Precisely-Engineered Brush Active-Layer and Biomimetic Membranes for Aqueous Separations
Date of Award
Doctor of Philosophy (PhD)
Chemical and Environmental Engineering (ENAS)
Currently, a third of the world lives in areas with inadequate or unsafe water supply, with a projected shortage for at least half the population by 2025. With 97% of the Earth’s water contained in the ocean, improving desalination technology and other aqueous separations could be a solution. At present, the best polyamide thin film composite reverse osmosis (TFC-RO) membranes require 2 times the theoretical minimum energy to desalinate. Furthermore, these membranes cannot sufficiently reject in one pass certain solutes, like boron and chloride, to stringent regulatory levels. Additionally, other aqueous separations are important for the pursuit of environmentally sustainable technologies, water sources, and food and energy production that result in zero liquid discharge and a circular economy. Unconventional wastewaters and brine provide opportunities to augment water supply and recover valuable elements, like lithium for batteries and nitrate-rich nutrients for fertilizers. However, treatment of these waters requires separation of specific solutes from complex mixtures. Therefore, it is essential for membrane research to focus on improving water-salt and ion-ion selectivity. This dissertation focuses on three avenues toward this goal, 1) brush active-layer membranes (BAMs), 2) tethered electrolyte active-layer membranes (TEAMs), and 3) biomimetic membranes. First, this dissertation explores surface-initiated atom transfer radical polymerization (SI-ATRP) as a means to produce BAMs. SI-ATRP allows for the facile production of brush polymers—including distinct block copolymers—at a high density and low dispersity. The goal of producing an effective active layer comprising dense brush layers incentivized a fundamental study of SI-ATRP. In this work, cellulosic films and membranes were selected as appropriate support layers for modification through initiator bonding to the surface hydroxyl groups. Methods to control and verify brush density, polymer length, and growth location were developed and rigorously analyzed. These methods informed the production of BAMs of varied hydrophobicity that dictated the passive diffusion rates of solutes with different octanol−water partition coefficients. These findings suggest brush polymers can perform as active membrane layers. Next, this dissertation considers other polymer types within BAMs by discussing our development of tethered electrolyte active-layer membranes (TEAMs). Improvements in solute-solute selectivity by modifying TFC-RO membranes are difficult due to a limited number of reactive functional groups within aromatic polyamide. Highly-tunable polymeric membrane platforms are instrumental in harnessing both steric and charge-based exclusion mechanisms. These materials should be able to host a high variety of monomer types and/or tethered functional groups and have controllable pore sizes within the nanometer range. One such relevant platform is the polyelectrolyte multilayer membrane (PEM). This ionizable membrane is produced by the sequential, layer-by-layer deposition of polyelectrolytes on porous supports. Although PEMs have significantly rejected ions in dilute saline solutions, they are susceptible to swelling or detachment from the substrate in higher salinities and extreme pH conditions. Taking inspiration from PEMs, we developed TEAMs, where charged block copolymers are covalently grafted-from a porous support to reduce stimuli response. Neutral precursor brush polymers were grown through SI-ATRP and converted into polyelectrolytes. Ultrathin single-block TEAMs of either negative or positive charge rejected salt more than TEAMs with blocks of alternating charge. Single-block TEAMs exhibited 45–60% rejection of monovalent co-ions and ~75% rejection of divalent co-ions in dilute solutions and did not swell at high salinity. However, selectivity of monovalent over divalent co-ions with single-block TEAMs was 2–4, which is inferior to the selectivity of nanofiltration (NF) membranes and PEMs. Crosslinking of PEMs and self-assembled membranes of random zwitterionic amphiphilic copolymers has improved salt rejection, selectivity, and stability while reducing pore sizes. With this in mind, the dissertation next elucidates how crosslinking improves the performance of TEAMs by positioning polyelectrolytes overtop pores for fuller coverage and an effectively higher charge density. When relatively short crosslinkers were used, divalent co-ion rejection in dilute solutions was ~85−95%. NaCl was rejected ~80 and 55% by crosslinked positively- and negative-charged TEAMs, respectively. Anion monovalent selectivity, Cl-/SO42-, was as high as ~25 for negative TEAMs, while the maximum Na+/Ca2+ ratio achieved by positive TEAMs was ~9.5. By demonstrating this rejection and selectivity enhancement, we position brush active-layer membranes and TEAMs as powerful tools to understand fundamental transport of membranes and better control synthesis for targeted selectivity. Lastly, this research considers biomimetic desalination membranes, shifting away from dense polymeric membranes that exhibit transport described by solution-diffusion mechanism toward molecular sieving, which can theoretically achieve higher selectivity. By critically analyzing previous attempts to produce biomimetic membranes, we establish key strategies toward finally realizing their full potential after more than a decade of subpar performance. We prove that defects are the Achilles heel for biomimetic membranes and suggest that bottom-up synthesis of the channel-incorporating amphiphilic matrix may be beneficial. Overall, this dissertation discusses the new development of BAMs and TEAMs as highly-tunable polymeric membrane platforms and thoroughly analyzes the shortcomings of previous biomimetic membranes before suggesting new strategies. The novel membrane avenues presented in this dissertation may lead to unprecedented and tailor-able selectivity for water treatment and other aqueous separations.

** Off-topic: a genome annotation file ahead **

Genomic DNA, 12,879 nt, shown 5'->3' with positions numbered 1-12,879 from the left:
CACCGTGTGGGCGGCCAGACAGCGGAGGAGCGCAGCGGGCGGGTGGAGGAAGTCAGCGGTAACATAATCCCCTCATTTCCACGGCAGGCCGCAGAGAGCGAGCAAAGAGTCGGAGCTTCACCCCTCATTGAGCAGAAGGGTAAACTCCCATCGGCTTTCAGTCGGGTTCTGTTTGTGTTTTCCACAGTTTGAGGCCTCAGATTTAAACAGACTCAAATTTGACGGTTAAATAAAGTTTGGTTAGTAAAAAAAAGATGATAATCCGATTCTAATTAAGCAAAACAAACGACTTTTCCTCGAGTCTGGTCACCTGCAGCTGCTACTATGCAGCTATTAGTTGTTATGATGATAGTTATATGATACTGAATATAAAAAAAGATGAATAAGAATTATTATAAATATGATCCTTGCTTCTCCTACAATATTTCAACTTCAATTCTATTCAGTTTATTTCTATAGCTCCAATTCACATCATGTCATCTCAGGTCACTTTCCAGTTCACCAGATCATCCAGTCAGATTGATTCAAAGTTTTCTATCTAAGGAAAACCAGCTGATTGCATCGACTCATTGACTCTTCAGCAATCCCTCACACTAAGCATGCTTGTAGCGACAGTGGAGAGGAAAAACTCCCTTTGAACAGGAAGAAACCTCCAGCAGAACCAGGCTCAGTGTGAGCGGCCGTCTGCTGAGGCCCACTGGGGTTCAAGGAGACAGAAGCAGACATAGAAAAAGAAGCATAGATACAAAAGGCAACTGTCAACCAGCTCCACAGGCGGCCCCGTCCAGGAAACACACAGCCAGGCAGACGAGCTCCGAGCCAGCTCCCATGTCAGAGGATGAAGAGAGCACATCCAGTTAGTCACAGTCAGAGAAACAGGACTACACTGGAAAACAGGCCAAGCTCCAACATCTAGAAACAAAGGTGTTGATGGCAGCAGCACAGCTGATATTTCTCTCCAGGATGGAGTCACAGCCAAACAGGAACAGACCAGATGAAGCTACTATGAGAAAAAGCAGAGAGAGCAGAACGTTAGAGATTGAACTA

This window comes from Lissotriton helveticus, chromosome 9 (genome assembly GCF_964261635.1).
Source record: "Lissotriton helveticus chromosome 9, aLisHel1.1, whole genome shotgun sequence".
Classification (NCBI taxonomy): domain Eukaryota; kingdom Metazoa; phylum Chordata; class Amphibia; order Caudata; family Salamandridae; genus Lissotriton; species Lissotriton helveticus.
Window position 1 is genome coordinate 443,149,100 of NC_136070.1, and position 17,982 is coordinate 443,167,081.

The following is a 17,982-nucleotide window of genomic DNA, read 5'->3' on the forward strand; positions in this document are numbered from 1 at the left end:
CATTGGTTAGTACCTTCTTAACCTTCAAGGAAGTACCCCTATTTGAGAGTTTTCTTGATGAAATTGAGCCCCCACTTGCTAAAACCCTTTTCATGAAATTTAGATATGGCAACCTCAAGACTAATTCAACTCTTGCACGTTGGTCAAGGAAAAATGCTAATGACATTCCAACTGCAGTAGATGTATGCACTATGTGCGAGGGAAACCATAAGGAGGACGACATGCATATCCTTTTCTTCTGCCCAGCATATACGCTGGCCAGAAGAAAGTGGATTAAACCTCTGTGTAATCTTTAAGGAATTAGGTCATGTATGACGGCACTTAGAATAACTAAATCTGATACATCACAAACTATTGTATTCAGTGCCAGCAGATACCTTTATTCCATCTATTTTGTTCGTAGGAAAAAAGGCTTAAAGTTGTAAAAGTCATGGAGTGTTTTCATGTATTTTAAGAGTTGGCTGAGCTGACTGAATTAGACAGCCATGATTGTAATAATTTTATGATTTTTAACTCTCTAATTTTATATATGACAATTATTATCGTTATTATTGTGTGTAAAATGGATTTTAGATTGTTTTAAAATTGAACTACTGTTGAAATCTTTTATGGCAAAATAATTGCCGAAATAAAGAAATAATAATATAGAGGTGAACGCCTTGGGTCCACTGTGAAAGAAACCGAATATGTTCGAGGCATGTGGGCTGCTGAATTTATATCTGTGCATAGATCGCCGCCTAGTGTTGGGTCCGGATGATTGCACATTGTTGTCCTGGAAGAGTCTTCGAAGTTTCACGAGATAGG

Porter, Cassandra, "Precisely-Engineered Brush Active-Layer and Biomimetic Membranes for Aqueous Separations" (2022). Yale Graduate School of Arts and Sciences Dissertations. 513.